Overdose Victim’s Dad Rallies Teamsters in Fight With McKesson

Travis Bornstein took to the stage last summer at the International Brotherhood of Teamsters’ annual convention in Las Vegas to talk about his son Tyler, who died of an overdose at 23.

The father, a former Marine and president of a union chapter in Akron, Ohio, told the audience at the Paris Hotel how Tyler got hooked on painkillers after multiple elbow surgeries. It eventually led to a heroin addiction.

Travis Bornstein

Source: Teamsters

Bornstein’s speech rallied the union’s 1.4 million members and its more than $100 billion of pension and benefit assets around one goal: Demand accountability from firms that it deems to be responsible for helping fuel America’s opioid crisis and the executives who profited from it. First on the list: McKesson Corp., the nation’s largest drug distributor, whose $198.5 billion in annual revenue last fiscal year was fourth-highest among U.S. companies and more than Exxon Mobil Corp.’s, according to data compiled by Bloomberg.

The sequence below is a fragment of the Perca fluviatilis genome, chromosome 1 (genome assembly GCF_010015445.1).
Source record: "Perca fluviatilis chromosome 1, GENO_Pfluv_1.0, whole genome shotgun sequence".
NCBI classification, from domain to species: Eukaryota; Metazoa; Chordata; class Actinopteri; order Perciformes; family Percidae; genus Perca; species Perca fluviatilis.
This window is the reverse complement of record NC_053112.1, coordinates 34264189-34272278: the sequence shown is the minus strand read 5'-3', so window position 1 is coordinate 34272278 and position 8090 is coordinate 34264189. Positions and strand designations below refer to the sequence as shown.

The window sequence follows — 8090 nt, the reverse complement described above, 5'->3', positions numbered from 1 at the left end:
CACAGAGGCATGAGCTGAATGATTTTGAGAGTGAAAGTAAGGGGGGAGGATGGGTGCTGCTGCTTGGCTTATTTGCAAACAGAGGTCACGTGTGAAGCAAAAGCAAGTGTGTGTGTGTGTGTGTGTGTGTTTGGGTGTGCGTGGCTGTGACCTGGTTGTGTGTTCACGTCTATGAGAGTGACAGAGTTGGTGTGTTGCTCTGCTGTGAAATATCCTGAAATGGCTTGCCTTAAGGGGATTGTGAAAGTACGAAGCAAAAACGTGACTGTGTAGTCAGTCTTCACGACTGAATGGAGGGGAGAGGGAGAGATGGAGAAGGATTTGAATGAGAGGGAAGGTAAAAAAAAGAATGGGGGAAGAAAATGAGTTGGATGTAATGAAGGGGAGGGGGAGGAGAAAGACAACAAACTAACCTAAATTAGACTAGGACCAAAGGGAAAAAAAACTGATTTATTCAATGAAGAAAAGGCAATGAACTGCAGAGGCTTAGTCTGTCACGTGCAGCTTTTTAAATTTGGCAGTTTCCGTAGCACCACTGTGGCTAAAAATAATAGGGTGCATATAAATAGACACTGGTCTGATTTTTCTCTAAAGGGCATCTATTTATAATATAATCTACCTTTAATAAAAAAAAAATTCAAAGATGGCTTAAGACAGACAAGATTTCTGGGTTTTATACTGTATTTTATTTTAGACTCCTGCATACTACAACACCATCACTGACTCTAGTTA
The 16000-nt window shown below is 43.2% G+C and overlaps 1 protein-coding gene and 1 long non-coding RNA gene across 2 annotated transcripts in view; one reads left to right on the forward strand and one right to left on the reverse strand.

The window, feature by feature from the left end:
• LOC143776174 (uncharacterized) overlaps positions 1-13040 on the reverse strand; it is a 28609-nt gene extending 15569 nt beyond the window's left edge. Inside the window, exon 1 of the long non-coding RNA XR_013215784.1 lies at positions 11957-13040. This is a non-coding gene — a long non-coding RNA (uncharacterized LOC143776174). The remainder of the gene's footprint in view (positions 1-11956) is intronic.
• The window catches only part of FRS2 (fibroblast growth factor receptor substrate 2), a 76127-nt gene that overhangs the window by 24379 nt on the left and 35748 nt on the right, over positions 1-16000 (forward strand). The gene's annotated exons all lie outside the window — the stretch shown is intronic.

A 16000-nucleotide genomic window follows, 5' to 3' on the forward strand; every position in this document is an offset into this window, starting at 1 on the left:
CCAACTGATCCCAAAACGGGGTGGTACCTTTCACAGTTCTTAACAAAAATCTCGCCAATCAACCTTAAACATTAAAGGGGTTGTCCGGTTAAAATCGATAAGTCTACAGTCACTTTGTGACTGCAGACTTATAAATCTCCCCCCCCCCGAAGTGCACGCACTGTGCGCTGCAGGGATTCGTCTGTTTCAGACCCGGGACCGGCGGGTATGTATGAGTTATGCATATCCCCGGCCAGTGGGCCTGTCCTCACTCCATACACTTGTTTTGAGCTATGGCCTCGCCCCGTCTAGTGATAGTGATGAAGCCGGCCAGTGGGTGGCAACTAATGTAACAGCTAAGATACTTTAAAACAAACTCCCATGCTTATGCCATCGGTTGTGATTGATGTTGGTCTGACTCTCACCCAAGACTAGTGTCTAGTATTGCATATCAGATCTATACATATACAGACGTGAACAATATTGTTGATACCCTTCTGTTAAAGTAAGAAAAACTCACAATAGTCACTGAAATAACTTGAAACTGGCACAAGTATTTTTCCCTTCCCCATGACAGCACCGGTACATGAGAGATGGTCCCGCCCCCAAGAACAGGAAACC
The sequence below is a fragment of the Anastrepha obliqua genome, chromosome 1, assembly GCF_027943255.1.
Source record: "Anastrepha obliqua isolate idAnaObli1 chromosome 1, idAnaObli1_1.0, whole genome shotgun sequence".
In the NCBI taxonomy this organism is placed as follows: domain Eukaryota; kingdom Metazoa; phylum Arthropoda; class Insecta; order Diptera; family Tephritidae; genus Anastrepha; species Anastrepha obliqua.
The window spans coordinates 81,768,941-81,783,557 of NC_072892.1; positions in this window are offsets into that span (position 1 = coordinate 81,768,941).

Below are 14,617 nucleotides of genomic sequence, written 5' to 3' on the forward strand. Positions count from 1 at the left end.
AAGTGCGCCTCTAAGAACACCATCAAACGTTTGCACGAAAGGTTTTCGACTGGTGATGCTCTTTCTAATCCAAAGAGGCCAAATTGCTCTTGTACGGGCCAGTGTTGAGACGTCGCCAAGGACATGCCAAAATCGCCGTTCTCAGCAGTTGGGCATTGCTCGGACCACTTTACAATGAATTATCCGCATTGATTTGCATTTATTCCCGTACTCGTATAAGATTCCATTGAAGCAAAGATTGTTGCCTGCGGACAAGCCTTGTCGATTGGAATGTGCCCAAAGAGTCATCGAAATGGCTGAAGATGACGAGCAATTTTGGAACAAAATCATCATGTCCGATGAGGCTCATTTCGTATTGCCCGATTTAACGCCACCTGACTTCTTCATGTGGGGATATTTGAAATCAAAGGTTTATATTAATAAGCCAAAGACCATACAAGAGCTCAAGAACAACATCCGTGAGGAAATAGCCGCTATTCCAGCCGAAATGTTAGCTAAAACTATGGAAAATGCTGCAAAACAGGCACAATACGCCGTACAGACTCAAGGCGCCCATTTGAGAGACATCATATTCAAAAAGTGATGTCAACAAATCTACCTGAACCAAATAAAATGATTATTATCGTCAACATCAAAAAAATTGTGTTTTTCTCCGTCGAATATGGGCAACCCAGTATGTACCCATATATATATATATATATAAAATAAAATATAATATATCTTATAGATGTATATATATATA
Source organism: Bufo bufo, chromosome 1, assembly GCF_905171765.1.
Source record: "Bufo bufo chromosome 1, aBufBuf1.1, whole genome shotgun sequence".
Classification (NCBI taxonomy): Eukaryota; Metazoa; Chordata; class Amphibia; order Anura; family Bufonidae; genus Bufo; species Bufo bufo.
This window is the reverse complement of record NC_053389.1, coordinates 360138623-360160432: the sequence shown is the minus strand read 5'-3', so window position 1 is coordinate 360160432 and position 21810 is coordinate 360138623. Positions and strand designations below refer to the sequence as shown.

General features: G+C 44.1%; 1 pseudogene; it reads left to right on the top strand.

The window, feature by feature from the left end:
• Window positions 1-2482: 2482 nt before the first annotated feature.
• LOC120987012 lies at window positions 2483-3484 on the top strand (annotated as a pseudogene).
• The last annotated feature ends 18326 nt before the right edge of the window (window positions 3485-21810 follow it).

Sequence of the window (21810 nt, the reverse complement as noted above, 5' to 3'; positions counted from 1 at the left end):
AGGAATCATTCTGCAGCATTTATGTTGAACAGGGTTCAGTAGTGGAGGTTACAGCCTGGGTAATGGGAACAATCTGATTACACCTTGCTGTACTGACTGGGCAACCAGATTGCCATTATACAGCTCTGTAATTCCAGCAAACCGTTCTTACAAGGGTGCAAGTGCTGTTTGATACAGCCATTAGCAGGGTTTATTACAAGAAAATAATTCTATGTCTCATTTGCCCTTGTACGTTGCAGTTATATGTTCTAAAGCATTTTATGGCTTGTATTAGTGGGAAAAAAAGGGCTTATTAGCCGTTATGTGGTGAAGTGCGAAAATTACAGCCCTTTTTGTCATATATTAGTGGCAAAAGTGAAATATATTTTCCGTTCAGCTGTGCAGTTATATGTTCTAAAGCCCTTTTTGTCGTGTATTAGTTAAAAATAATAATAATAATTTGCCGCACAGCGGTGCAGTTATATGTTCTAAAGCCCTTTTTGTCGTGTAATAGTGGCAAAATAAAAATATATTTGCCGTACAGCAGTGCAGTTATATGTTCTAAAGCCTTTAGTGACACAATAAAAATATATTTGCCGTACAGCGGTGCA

“We’re trying to hold these big companies responsible and accountable for what’s going on in America,” Bornstein said Friday in a telephone interview. McKesson’s board “needs to take a long, hard look in the mirror, a deep breath and a step back on what they’re doing to our country. Everything isn’t about money.”

John Hammergren

Photographer: David Maxwell/Bloomberg

When McKesson’s board and executives gather near Dallas for their annual shareholders meeting on July 26, they’ll be greeted by a throng of picketing Teamsters. Representatives of the union, which owns more than $30 million of McKesson shares, will call on investors to reject the company’s executive-pay plan and for the board to claw back some of Chief Executive Officer John Hammergren’s compensation.

“We take our responsibility to help manage the safety and integrity of the pharmaceutical supply chain extremely seriously and are committed to maintaining — and continuously improving — strong programs designed to detect and prevent opioid diversion,” McKesson spokeswoman Kristin Chasen said in an emailed statement. “We are doing everything we can to help address this crisis in close partnership with doctors, pharmacists, government and other organizations.”